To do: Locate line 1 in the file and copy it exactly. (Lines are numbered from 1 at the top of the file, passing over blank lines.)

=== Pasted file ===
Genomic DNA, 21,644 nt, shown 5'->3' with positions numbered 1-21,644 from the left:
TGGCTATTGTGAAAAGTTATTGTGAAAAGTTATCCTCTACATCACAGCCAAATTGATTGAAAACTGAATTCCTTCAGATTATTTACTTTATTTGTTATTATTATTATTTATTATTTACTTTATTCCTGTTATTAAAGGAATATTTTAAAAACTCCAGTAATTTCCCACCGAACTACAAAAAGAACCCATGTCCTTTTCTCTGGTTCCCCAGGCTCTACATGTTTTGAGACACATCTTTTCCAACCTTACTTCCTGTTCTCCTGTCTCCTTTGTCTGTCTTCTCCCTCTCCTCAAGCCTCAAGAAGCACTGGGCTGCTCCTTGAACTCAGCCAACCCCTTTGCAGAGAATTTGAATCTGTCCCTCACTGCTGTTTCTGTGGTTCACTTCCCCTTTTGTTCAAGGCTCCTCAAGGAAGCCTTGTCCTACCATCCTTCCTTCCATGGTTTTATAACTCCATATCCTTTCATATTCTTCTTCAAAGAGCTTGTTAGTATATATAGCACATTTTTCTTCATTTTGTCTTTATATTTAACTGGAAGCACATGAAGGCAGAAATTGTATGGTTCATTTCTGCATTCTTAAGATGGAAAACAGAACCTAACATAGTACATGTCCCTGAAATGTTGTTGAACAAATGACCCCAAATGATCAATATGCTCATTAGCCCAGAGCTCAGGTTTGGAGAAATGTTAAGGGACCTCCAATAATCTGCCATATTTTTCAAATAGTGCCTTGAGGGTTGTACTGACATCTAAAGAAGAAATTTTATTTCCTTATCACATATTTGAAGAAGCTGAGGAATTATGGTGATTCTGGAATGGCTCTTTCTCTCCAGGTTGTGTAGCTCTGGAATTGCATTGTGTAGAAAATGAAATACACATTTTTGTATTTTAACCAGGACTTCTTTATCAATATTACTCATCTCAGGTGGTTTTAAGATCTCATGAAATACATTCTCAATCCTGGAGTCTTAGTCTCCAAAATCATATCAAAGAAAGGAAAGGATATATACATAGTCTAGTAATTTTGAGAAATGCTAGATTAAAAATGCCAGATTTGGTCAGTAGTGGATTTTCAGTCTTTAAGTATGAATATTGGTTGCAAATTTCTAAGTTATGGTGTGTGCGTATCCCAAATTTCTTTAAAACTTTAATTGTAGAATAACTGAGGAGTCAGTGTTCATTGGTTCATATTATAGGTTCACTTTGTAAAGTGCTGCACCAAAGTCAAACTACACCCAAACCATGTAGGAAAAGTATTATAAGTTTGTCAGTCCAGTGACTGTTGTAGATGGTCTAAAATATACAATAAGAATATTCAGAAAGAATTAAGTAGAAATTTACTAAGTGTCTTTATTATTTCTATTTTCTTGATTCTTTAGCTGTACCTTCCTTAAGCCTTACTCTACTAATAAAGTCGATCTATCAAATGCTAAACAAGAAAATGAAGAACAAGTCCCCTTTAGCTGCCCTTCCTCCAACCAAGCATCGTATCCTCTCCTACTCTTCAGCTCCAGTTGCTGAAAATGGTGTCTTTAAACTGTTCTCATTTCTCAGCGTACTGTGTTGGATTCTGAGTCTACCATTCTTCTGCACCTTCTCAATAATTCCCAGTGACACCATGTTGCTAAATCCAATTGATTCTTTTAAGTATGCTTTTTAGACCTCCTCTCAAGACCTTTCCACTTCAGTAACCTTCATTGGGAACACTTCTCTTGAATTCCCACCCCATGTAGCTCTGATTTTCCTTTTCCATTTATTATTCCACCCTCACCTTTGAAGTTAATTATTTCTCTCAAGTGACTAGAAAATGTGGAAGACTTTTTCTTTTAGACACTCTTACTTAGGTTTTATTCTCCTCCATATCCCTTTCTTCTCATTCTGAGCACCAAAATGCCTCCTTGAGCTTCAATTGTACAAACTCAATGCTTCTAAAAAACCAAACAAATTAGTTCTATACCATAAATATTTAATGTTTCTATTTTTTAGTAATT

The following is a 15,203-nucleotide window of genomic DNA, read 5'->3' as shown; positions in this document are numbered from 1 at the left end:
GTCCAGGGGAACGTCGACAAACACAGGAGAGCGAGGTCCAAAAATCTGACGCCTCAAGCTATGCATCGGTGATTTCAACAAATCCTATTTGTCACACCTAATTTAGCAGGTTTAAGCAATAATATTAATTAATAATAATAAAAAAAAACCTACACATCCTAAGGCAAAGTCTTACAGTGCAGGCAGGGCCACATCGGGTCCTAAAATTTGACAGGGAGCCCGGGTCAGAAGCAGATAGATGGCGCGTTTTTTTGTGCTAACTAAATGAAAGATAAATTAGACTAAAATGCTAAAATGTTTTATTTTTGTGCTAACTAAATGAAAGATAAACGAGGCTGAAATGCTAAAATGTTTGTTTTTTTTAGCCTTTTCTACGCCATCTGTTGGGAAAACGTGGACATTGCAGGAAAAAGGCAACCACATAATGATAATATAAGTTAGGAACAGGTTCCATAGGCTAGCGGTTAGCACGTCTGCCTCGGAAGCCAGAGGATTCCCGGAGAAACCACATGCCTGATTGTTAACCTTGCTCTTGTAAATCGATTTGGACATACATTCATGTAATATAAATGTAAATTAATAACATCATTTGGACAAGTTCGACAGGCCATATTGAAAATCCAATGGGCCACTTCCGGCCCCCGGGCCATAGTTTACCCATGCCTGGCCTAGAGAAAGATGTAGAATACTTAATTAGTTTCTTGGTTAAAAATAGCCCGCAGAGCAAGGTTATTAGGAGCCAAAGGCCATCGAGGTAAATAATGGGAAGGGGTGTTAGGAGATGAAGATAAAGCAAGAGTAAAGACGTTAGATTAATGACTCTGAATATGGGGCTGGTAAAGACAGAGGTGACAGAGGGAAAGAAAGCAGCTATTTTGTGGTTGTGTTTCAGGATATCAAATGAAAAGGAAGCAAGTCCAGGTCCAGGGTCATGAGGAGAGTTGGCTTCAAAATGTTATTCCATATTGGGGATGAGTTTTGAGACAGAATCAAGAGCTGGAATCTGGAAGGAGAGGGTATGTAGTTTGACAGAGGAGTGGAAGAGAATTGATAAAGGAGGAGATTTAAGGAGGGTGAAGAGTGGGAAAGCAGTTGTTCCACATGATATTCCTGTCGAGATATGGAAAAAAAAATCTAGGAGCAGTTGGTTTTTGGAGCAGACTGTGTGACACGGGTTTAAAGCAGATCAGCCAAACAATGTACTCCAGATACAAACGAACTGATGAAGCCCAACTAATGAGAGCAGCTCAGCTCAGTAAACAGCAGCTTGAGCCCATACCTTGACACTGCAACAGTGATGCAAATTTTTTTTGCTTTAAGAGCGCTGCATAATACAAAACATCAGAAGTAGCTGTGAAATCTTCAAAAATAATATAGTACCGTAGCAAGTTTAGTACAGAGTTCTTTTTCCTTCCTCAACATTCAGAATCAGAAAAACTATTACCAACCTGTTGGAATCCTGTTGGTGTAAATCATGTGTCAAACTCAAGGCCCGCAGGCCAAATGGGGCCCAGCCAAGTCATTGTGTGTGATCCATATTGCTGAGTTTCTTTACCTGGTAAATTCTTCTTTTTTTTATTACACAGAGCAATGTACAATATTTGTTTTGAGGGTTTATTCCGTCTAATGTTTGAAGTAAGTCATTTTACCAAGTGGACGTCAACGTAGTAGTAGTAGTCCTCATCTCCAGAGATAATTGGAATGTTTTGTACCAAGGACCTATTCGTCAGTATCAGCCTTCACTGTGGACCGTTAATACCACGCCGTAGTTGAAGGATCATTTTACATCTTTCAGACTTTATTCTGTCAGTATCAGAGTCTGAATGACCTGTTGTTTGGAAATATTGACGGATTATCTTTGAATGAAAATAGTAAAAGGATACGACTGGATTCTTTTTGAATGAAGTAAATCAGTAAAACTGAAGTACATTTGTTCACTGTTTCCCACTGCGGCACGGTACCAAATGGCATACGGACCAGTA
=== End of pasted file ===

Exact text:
Genomic DNA, 21,644 nt, shown 5'->3' with positions numbered 1-21,644 from the left: